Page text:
4. Sara, you’re right on the money. As the brands within an industry move in a direction, ie. fast food brands with heaps of urban personality, the brands who were outliers become the norm, and new brands need to dial-up the level of urban personality even higher, or (more likely) find a different and sustainable proposition.

  5. A friend of ours started this business (with a couple of others) and now pretty much owns the whole lot! (no pun intended) Every time we see him we continually have the same conversation about the importance of branding, going to market (getting it right) and how much fun he enjoyed the processes in getting to where they are today.

  6. Discuss and debate whether every brand within the same category should have the same (or different)colour code for the category?

    1. Should Pepsi blue be changed to Coca-cola Red – the colour code for colas?

    2. Should Avis red and Enterprise green be changed to Hertz yellow?

    Or should the colour code be different to differentiate the brand?

  7. Alan, we have a pretty firm view of how to best work the code for your brand (colour included) but as with most things it is never simple. The code is a set of cues that exist in the minds of the market driven usually by the visual language of incumbent market leaders and current trends. Different brands either leverage-off or differentiate from the code depending on their status in the market (new entrant, challenger, established brand) and the audience they wish to connect with. Established brands like Pepsi and Avis should never attempt to mimic their market’s leader. But a new entrant in the space can identify and leverage relevant visual code to help their audience understand their brand’s go-to-market proposition.

  8. David

    Fabulous response. Your clients’ brands are in good hands.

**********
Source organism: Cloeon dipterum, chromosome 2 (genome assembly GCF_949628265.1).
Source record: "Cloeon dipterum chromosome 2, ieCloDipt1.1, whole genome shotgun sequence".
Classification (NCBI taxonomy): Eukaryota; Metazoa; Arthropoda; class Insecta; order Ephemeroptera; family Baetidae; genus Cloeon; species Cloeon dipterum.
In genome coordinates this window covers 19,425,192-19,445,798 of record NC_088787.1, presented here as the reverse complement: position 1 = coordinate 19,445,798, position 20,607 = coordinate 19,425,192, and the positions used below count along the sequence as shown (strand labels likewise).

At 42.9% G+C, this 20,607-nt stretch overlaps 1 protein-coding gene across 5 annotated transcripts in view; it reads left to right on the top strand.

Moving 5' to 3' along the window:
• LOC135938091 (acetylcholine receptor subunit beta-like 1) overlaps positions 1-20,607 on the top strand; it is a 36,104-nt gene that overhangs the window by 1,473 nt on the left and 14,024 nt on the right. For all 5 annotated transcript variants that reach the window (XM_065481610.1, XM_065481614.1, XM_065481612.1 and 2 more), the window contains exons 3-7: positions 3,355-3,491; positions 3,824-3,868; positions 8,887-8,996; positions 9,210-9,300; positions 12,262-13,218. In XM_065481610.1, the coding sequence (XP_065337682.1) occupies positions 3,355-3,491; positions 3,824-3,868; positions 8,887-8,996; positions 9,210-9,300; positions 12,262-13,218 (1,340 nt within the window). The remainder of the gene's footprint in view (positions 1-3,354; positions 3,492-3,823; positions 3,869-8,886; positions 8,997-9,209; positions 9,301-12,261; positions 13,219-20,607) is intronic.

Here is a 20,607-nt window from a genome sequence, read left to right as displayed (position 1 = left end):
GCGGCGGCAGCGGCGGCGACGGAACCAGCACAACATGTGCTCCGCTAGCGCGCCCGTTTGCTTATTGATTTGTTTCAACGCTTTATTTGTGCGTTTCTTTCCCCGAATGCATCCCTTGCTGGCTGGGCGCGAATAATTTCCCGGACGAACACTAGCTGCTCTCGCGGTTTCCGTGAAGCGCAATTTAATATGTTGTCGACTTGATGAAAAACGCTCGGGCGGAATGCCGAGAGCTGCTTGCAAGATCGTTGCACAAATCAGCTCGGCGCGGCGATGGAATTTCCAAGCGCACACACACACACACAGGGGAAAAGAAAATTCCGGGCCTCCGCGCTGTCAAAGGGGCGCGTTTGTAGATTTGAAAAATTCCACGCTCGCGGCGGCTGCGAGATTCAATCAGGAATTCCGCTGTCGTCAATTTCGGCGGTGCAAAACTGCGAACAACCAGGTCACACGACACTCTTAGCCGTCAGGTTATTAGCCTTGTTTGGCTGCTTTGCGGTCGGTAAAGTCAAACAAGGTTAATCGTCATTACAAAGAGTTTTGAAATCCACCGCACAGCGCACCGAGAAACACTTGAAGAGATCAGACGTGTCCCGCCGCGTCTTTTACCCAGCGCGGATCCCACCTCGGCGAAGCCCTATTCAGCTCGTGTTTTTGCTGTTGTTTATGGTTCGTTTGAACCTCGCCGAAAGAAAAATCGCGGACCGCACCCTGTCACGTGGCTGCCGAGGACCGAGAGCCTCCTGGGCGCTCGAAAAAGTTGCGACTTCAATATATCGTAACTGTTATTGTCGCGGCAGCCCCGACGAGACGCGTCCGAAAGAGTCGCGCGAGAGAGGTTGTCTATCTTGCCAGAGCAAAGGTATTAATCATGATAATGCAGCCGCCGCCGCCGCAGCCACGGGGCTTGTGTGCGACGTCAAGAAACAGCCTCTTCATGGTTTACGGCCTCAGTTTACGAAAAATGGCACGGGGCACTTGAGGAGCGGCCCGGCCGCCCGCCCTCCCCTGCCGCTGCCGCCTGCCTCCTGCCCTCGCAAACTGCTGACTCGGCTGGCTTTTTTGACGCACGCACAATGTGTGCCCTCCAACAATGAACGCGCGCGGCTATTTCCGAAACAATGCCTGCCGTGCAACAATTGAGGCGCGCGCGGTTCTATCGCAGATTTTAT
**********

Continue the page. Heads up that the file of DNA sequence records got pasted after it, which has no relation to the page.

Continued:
Let’s now move the discussion on to ‘Verbal Codes’ aka Cultural Source Codes.

    For example:
    Brand-leading Australian wines in America all have wildlife names – Yellow Tail (Roo) – but in the UK they tend to have place names – Jacob’s Creek.

    Could it be that the cultural source code for Australia in America is ‘Crocodile Dundee’? And that the cultural source code for alcohol in America is ‘Prohibition’ (violence=wildlife) but in the UK the code for alcohol is ‘Inhibition’?

    Would that explain the ‘failure’ of Tourism Australia’s campaign to ‘show Australia in a different (sophisticated) light’ because of Oz’s ‘Crocodile Dundee’ cultural source code in America?


  9. Alan, possibly the two best questions for the year.
    You’re right on the money – the second vital layer of code is cultural code, which is where the role of social anthropology has so much to offer brand.
    Each geographic market brings with it a cultural overlay of meaning will directly impact on the translation of a brands messages (this includes language, visual iconography, colour, and behaviour).
    Brands always live in a context relative to both their competitive set and their cultural ties. In the example of Tourism Australia, the cultural messaging from film, history and previous place branding provides the contextual starting point for future brand messaging. Brands need to evolve brand meaning; ie. you can’t be a land of adventure and danger one moment, and then wish to be understood as a land of sophisticated elegance the next. However you can have subtle variations of brand meaning in different geographical markets.
    This approach to global branding reflects current thinking on the best way for the big brands to build relevance and emotional connection in different marketplaces.
    Long answer – but the question deserved one.